As stewards of the environment, Sharetings seeks to encourage a zero-waste lifestyle while bringing neighbours together. Partnering Choa Chu Kang Zone 6 RC, the team managed to galvanise more than 100 households to contribute their pre-loved items. Residents who needed these items could pick them up at no cost during collection day. Encouraged by the good turnout, the team plans to conduct quarterly outreaches to encourage more ‘kampung’ sharing. In addition, the team has also developed a mobile application to better manage the exchanges that are taking place organically between residents.
“Thank you for this meaningful event! Hope to have it more often! :D” – Resident attending the exchange
Seeing that many residents in the area are either working professionals or young families who may have limited opportunities to bond with their neighbours, the ITE College Central team looked for ways to turn neighbours to friends. The team worked with Bishan East Zone 1 Residents’ Committee to organise a Christmas celebration in Dec 2020 to bring festive cheer to Bishan residents. Art and craft workshops, and games were conducted at the void deck with safe distancing measures in place. These were streamed live, so that more families and neighbours could join in the fun.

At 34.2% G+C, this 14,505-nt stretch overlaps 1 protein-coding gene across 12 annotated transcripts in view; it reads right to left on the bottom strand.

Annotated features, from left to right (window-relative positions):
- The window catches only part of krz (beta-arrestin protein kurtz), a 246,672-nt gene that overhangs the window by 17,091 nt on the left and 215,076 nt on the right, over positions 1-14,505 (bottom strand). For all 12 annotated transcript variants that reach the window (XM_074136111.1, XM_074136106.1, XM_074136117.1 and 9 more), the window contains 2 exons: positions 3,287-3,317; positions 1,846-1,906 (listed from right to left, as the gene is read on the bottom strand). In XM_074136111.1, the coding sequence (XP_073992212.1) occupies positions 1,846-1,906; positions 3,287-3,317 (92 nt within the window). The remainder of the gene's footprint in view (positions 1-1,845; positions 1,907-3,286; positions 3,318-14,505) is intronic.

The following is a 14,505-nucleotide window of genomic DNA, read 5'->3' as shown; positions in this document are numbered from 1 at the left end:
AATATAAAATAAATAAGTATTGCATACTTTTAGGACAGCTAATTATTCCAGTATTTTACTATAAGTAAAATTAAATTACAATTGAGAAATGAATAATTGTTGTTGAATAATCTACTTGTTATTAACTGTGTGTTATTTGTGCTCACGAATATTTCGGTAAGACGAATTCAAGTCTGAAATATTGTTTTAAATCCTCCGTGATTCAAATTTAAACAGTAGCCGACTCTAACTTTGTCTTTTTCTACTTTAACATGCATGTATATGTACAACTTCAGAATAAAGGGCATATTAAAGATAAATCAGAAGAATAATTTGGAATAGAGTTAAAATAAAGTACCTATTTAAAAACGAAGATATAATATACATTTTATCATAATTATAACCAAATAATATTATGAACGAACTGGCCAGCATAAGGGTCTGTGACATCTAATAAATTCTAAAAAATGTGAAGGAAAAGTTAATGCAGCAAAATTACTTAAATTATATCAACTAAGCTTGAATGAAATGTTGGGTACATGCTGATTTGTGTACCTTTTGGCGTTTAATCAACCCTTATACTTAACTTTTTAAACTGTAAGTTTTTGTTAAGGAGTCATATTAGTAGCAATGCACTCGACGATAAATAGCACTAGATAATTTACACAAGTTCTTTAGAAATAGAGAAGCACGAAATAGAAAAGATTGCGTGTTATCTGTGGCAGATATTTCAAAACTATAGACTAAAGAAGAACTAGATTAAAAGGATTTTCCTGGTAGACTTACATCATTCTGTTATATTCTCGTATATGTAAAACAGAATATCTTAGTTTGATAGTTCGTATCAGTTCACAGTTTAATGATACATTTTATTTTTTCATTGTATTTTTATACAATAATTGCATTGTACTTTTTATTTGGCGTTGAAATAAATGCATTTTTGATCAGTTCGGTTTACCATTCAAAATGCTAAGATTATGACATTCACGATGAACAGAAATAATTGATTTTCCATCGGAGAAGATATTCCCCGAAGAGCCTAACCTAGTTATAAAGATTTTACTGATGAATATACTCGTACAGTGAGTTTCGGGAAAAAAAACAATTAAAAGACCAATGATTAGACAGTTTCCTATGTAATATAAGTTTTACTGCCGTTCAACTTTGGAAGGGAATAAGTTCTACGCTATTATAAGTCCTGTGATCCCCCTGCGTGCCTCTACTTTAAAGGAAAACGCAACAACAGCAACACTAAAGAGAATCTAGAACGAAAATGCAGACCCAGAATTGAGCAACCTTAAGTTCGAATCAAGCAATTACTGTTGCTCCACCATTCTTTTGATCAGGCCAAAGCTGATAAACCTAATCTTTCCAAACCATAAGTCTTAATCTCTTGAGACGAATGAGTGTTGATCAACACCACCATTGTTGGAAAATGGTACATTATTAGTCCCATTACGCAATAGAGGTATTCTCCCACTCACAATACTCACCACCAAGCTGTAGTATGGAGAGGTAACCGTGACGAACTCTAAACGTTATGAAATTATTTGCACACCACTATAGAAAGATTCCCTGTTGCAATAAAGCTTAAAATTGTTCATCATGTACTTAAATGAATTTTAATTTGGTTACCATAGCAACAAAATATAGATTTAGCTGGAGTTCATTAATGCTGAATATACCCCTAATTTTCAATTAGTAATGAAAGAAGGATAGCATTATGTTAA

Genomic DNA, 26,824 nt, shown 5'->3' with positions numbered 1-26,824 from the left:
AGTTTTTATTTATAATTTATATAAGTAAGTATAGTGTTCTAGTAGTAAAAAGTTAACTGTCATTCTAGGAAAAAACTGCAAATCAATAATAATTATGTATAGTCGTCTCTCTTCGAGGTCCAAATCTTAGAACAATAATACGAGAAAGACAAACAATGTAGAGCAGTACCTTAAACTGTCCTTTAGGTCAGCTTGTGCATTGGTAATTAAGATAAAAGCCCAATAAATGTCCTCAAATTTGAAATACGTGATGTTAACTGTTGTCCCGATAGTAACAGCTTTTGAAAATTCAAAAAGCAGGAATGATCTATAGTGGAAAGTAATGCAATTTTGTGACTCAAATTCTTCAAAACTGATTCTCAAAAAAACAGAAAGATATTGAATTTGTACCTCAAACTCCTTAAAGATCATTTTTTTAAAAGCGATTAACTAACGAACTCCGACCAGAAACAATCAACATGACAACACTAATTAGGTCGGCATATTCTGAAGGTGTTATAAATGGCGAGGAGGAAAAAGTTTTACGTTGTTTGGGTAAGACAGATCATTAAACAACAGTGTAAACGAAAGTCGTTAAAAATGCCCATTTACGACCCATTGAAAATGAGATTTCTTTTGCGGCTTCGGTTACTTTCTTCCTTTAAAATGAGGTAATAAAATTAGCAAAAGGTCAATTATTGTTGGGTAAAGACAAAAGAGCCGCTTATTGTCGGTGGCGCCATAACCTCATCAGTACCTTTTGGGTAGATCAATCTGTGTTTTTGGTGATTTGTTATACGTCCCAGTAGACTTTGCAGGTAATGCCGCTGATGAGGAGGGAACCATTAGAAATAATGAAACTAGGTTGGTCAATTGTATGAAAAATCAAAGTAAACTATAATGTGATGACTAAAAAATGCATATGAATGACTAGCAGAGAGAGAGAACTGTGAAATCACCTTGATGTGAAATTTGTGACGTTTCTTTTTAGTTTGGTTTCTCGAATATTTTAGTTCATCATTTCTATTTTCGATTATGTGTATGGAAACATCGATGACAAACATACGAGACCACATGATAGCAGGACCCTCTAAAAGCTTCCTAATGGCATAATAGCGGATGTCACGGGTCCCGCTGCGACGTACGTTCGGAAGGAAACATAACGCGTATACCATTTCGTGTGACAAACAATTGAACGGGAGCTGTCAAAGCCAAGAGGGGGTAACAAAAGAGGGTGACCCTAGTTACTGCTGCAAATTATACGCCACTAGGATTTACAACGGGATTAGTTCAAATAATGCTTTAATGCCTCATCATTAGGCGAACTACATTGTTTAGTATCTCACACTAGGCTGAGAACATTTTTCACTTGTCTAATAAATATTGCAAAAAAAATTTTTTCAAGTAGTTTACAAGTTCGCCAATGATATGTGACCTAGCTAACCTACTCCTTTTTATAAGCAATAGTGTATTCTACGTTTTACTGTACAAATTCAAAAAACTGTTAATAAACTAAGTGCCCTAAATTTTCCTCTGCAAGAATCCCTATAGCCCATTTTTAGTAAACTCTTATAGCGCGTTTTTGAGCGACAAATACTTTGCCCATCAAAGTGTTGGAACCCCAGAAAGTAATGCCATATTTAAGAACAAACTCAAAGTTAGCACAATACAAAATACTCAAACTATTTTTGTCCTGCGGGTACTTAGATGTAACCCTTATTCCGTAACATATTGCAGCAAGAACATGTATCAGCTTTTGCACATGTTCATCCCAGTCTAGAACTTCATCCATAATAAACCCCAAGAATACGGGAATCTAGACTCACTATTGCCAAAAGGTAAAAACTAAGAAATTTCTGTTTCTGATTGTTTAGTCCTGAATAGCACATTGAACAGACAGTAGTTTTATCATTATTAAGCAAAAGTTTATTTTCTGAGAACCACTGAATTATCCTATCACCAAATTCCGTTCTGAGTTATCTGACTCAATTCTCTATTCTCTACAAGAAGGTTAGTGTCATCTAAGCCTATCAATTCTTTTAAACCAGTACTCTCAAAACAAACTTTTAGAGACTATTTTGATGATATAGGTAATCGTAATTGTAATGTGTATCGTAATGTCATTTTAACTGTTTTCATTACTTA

“Great event! Very well organised and the kids love it! Well done to the organising team! Thanks for the hard work!’’ – Claire, resident who joined in the celebrations
Believing that food connects people, the team of lecturers and students from ITE College Central created a platform for seniors to share their signature recipes with the younger generation and their neighbours. With the help of Toa Payoh South CC, the team recruited 9 seniors living in the area to do cooking demonstrations for 12 dishes. The cooking demonstrations were filmed and uploaded onto the Youtube channel, ‘A Taste of Toa Payoh’. More than 4,500 views were garnered. The recipes were also printed as a calendar and collected by 200 Toa Payoh residents.
“Through this project, I can share my cooking and recipe with more neighbours.” – Sakmah, resident who shared a recipe